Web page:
All About Jazz needs your help and we have a deal. Pay $20 and we'll hide those six pesky Google ads that appear on every page, plus this box and the slideout box on the right for a full year! You'll also fund website expansion.
The sound of his piano evokes treasured sounds from a small and hidden mountainous country full of cultural richness and history in the heart of Eurasia.
On his thirteenth solo album, the New Yorker veteran musician Armen Donelian paid a homage to Armenia, the homeland of his forefathers.
Donelian, a classically trained pianist who played and recorded with legends like Mongo Santamaria, Sonny Rollins, Chet Baker and Paquito D'Rivera, titled his latest record Sayat-Nova: Songs of my Ancestors, to tribute the famous Armenian poet, trobadour and musician Harutyun Sayatyan, whose nickname was Sayat-Nova.
All but one of the songs in his double album were composed by Sayat-Nova, who was killed in 1795 for refusing to convert to Islam in Armenia, the first Christian country in the world.
"I'll Never Know Your True Worth / Hees Koo Gheemetn Cheem Geetee" is one of the most interesting melodies of this album. It's one of the themes were the listener can better grasp the geographic origin and the mixture of influences of Sayat-Nova's compositions. "Where Do you come From, Wandering Nightingale? / Oosdi Goukas Gharib Blbool?" may be one of the most dramatic and elegant melodies of the album. It sounds like royal music for a good reason, since Sayat-Nova performed for many years in the court of the King Erekle II of Georgia. "Were I Offered Your Weight In Pearls / Tekouz Koo Kashn Markrit Tan" is perhaps the piece in which Donelian better shows his classic training and romantic soul.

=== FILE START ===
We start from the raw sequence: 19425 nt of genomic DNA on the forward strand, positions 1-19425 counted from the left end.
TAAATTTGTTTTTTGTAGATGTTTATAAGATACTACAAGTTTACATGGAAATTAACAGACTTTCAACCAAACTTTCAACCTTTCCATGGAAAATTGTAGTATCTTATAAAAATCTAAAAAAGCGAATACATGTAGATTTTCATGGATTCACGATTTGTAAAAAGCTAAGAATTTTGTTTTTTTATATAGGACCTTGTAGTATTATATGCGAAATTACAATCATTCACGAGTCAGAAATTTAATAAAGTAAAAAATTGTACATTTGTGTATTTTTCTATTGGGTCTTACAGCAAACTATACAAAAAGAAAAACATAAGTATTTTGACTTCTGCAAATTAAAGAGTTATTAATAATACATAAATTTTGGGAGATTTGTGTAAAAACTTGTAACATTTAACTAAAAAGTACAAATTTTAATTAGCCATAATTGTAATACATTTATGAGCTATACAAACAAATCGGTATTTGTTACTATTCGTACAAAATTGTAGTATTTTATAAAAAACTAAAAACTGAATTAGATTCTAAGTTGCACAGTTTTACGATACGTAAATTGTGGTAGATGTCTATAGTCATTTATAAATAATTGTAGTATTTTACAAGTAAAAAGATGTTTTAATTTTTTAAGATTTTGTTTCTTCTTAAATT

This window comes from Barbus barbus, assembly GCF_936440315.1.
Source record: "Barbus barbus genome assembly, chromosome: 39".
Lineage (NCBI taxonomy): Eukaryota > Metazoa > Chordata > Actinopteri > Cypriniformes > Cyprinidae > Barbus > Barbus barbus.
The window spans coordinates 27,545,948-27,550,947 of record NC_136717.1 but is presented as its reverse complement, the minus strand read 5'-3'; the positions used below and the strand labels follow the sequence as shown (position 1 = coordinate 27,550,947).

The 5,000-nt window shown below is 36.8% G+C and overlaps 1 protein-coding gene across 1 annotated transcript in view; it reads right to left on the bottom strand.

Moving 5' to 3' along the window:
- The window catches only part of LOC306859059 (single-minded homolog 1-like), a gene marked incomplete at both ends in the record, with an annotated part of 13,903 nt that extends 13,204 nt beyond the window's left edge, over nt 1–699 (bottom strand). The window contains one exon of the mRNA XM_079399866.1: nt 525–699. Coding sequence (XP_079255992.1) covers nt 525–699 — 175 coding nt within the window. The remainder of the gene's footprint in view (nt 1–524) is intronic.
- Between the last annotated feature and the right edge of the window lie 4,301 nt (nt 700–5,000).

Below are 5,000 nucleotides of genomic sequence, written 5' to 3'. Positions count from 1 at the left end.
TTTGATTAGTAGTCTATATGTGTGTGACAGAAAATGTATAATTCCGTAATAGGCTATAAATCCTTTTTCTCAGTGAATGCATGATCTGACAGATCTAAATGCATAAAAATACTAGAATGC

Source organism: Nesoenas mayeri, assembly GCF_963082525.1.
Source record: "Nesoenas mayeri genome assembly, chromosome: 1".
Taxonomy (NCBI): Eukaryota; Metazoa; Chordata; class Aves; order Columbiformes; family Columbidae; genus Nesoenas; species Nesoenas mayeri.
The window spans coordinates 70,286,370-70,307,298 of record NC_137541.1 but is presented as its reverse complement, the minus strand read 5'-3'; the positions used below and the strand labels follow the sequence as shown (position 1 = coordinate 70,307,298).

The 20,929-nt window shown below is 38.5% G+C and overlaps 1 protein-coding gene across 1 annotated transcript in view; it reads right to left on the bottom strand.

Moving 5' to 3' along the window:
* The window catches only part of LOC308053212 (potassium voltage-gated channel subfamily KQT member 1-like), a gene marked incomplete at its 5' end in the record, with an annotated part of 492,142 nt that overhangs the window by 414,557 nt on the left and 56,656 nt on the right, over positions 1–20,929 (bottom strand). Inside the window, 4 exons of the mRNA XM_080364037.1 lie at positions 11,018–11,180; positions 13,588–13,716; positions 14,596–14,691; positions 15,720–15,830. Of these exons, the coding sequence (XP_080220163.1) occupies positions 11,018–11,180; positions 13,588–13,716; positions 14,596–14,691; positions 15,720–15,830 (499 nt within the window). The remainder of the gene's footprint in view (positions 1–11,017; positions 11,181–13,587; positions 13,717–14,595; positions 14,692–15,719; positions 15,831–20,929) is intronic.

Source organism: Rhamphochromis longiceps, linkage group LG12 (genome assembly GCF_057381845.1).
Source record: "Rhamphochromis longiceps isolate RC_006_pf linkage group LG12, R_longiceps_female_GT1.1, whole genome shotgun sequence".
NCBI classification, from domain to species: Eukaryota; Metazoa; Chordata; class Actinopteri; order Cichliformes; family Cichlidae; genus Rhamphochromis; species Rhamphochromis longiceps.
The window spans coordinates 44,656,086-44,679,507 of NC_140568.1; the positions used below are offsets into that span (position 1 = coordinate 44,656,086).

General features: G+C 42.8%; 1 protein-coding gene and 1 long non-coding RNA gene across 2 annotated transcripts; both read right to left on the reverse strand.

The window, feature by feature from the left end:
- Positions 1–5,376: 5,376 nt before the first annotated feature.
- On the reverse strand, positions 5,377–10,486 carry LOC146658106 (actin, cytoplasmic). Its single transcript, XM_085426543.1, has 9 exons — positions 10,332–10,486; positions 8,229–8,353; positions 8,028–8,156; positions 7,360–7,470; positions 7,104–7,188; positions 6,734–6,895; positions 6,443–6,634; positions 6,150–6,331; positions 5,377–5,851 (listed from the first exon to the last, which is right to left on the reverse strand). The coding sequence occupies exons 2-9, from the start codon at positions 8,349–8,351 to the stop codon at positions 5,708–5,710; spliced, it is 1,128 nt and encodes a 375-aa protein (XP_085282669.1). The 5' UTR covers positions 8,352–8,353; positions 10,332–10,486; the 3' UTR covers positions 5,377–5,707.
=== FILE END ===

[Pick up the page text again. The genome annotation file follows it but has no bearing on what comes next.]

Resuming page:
The second CD has jazz arrangements and the band is completed by David Clark (bass) and George Schuller (drums). "King of Cathay / Shahkhatayee" is an interesting piece in which Donelian's piano is beautifully escorted by the stoic soldiers Clark and Schuller. Cathay is an alternative name for China and was widely used all over the world for centuries. The band's sound is more cohesive and in tune in melodies like "My Sweet Harp / Eem Anoush Davigh," in which the bass sound wraps the sound of the piano perfectly. "You Are Golden And Exotic Brocade / Tipa Oo Yenkitoonia" with it's modern arrangement softly brings the listener back to the 21st century. Clark and Schuller unwind their instruments and for a moment they play ad libitum.
Sayat-Nova: Songs of my Ancestors serves as a deserving memorial for Armenia, Donelian's family and one of the greatest poets and troubadours of Eurasia.
The fact that the album is divided in two CDs makes it enjoyable to the classic music audience as well as the jazz audience.
Track Listing: Disc 1:
"Where Do You Come From, Wandering Nightingale? / Oosdi Goukas Gharib
"I Have Traveled The Whole World Over / Tamam Ashkhar Bdood Eka";
"Without You, What Will I Do? / Arantz Kez Eench Goneem?";
"Surely, You Don't Say That You Also Cry? / Ches Asoum Te Latz-es
"I'll Never Know Your True Worth / Hees Koo Gheemetn Cheem Geetee",
"I Call Lalanin / Hees Ganchoom Eem Lalaneen";
"Praised Among All Instruments (Kamanche) / Amen Sazi Mechn Govats
"With The Nightingale You Also Cry / Blbooli Hit Latz-es Eli";
"Were I Offered Your Weight In Pearls / Tekouz Koo Kashn Markrit Tan"
"King Of Cathay / Shahkhatayee";
"Your Headdress Is Silver And Silk / Tasdamazt Sim Oo Sharbab";
"My Sweet Harp / Eem Anoush Davigh";
"You Are Golden And Exotic Brocade / Tipa Oo Yenkitoonia";
"As Long As I Draw Breath / Kani Vor Jan Eem"
Personnel: Armen Donelian: piano;
David Clark: bass;
George Schuller: drums
I love jazz because anything is possible; it has few rules and the best jazz breaks those ones. I prefer free improv because it doesn't really have any rules at all.
I was first exposed to jazz in my teens (in the late sixties).
The first jazz record I bought was Filles de Kilimanjaro by Miles Davis, shortly followed by Extrapolation by John McLaughlin.
My advice to new listeners is to listen as widely as possible and not to make snap judgments--stick with it.